One small problem with the bills: electronic cigarettes do not contain tobacco. At all. Dismantle one and all you’ll find is a battery, a heater and solution of water, glycerin and nicotine. The fluid, when heated, creates a smoke-like vapor that is odorless and non-toxic and decidedly not smoke. Nicotine comes from tobacco, but is not itself tobacco—otherwise, why else are nicotine gum, lozenges and patches routinely sold as safe alternatives to smoking and as stop-smoking aids? (Of course, none of these nicotine-laced products are included in this anti-e-cig bill, a telling detail).
What the state really seems to want is the tax revenue. I’ve written about this before: governments have perversely immoral incentives to make sure as many smokers keep smoking as possible, because governments are hooked on cigarette tax revenue. For example, see my September 2006 column, “Double Bind,” about Hawaii’s dependence on cigarette taxes to fund trauma services.
If these bills pass and electronic cigarettes and all their accessories (batteries, chargers, etc.) are subject to the same taxes as actual cigarettes, then a certain number of smokers will choose to stay with tobacco cigarettes. A certain number of those people will, with statistical certainty, die needlessly of heart disease or cancer. If the state actually cared about our health, it would offer tax incentives to smokers who switch to electronic cigarettes (or, to be fair, nicotine gum, patches, lozenges, etc.) Instead, I think some legislators have panicked over the prospect that people are successfully replacing taxed cigarettes with a un-taxed non-tobacco substitute and are in a hurry to redefine that alternative as tobacco for the sole purpose of grabbing the cash. Heaven forbid you should find some pleasurable activity the state hasn’t found a way to tax! ….
There’s a public hearing on the bills tomorrow, Feb. 8, at 9 a.m., conference room 211 at the Legislature.
read … Tax The Cure
Pretending to act, Lawmakers consider Less rigorous inspections of zip lines
AP: The measure, sponsored by a group of Senate Democrats and heard by committees in each chamber, would require the Department of Labor and Industrial Relations to conduct $100 inspections. But many in the industry question whether the proposal goes far enough.
"A fee of $100 is incredibly unrealistic at the majority of courses and may set a bad precedent," said Jeff Baldwin, operator of Piiholo Zipline.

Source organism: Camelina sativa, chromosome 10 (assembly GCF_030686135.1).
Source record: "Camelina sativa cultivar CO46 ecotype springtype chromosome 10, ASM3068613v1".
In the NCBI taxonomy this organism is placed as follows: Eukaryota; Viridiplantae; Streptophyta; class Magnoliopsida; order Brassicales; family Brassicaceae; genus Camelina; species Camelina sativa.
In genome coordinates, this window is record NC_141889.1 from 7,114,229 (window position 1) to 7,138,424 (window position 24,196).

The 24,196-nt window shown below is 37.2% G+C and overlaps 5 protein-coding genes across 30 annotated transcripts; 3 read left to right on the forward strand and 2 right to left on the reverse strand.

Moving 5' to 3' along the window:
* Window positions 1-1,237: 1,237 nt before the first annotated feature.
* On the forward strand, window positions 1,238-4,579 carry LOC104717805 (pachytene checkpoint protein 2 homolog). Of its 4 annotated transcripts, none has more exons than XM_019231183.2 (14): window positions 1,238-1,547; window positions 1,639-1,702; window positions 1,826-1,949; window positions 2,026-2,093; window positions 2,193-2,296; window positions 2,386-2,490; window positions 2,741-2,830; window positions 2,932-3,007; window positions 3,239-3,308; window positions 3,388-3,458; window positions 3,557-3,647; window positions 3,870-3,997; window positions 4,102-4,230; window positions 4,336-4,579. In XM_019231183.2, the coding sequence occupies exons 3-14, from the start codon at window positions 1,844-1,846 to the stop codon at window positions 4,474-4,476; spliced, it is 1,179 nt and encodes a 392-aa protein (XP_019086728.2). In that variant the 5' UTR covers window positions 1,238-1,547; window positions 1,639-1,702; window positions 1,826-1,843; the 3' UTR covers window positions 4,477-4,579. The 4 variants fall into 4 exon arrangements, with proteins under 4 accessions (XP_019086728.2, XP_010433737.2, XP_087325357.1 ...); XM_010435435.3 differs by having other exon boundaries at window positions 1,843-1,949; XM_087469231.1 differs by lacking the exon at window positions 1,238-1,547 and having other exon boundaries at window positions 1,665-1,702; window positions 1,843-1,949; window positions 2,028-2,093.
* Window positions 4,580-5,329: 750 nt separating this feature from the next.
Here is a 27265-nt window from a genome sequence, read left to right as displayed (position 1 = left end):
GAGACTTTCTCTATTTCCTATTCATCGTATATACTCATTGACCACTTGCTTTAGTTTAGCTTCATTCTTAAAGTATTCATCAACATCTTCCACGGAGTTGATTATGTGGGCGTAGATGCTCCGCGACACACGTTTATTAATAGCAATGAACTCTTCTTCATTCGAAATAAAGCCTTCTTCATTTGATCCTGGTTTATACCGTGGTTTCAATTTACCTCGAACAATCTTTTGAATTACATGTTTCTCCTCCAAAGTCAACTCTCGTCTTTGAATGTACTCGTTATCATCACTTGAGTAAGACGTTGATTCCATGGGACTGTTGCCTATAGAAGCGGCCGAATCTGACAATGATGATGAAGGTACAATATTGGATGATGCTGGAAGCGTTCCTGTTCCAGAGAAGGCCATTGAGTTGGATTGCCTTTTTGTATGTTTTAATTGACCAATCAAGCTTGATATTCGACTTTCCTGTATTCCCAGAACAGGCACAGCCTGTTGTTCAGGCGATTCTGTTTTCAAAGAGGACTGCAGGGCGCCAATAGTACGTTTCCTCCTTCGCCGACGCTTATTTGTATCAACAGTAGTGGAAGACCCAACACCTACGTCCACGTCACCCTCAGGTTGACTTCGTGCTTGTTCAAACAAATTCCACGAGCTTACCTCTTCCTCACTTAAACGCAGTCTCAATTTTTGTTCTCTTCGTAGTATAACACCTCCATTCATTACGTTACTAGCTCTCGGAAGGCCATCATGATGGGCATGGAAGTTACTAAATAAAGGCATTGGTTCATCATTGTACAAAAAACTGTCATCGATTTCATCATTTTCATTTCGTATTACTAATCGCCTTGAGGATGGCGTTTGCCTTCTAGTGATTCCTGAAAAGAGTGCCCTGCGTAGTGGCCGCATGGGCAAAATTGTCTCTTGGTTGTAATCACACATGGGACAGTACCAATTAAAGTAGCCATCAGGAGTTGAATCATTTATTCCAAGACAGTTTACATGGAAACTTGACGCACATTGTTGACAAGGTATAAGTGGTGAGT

Baldwin, who is in favor of the measure, said inspections generally cost $5,000 and stretch across multiple days. He said he's concerned the Labor Department "may be biting off more than they can chew."
The Labor Department opposed the measure as it was written, suggesting an audit might be more appropriate.
Director Dwight Takamine raised concerns about not having experts who can conduct the inspections. He also said the department doesn't have the funding to travel to remote neighbor island areas where most zip line tours are located.
MN: Inspections for Hawaii ziplines under evaluation
read … Zippy Regulations
Star-Adv Gives Space to Another Socialist UH Prof.
The column isn’t very interesting, just a re-hash of the usual rhetoric, but the comments are great so here’s the first one:
Tom Dinell was careful not to mention the "S" word but why not say it? SOCIALISM. Using government coercion to redistribute the wealth. The problem with anti-capitalists is they don't believe in the free market. And that goes without saying because capitalism can only operate in a free market. As free from government coercion, regulation and manipulation as possible. The anti-capitalist is always concerned about percentages and trying to figure out who should get what part of the pie. That thinking is born of an erroneous assumption that wealth and wealth creation is a zero sum game. Their belief is that wealth is static and if someone becomes wealthy it is because they "stole it". The possessions and wealth came at someone else's expense. In this static world, if there are ten people in a village and one person accumulates 10 times the wealth of the other villagers, it means that the other 9 people must be poor because the one wealthy person took, stole or accumulated the wealth unfairly. Anyone who accumulates more than his "fair share" is determined to be "GREEDY" and is labeled as such. On the other hand, the capitalist is not bothered or concerned by percentages of wealth or who has how much of whatever. They are interested in GROWING the pie! They are interested in MAKING more pies! How do you accomplish this? You become more productive or you produce more productive workers. Bill Gates is worth around $40 Billion dollars. Does that mean he has made millions of people around the world poorer? No, what he accomplished was to make more people more productive with the products and services he created and developed. Being more productive, developing ways and means for more people to become more productive is the key to wealth creation. Fighting over the percentage of the pie IS the zero sum game. Those efforts to redistribute the wealth after it has been created is the domain of the socialist, the inefficient, the unproductive. It is the domain of Communists whose only glory is to steal from others to dole out what they never earned then audaciously claim credit as if they earned the money, goods and services they are redistributing to the masses. The truth is they create nothing!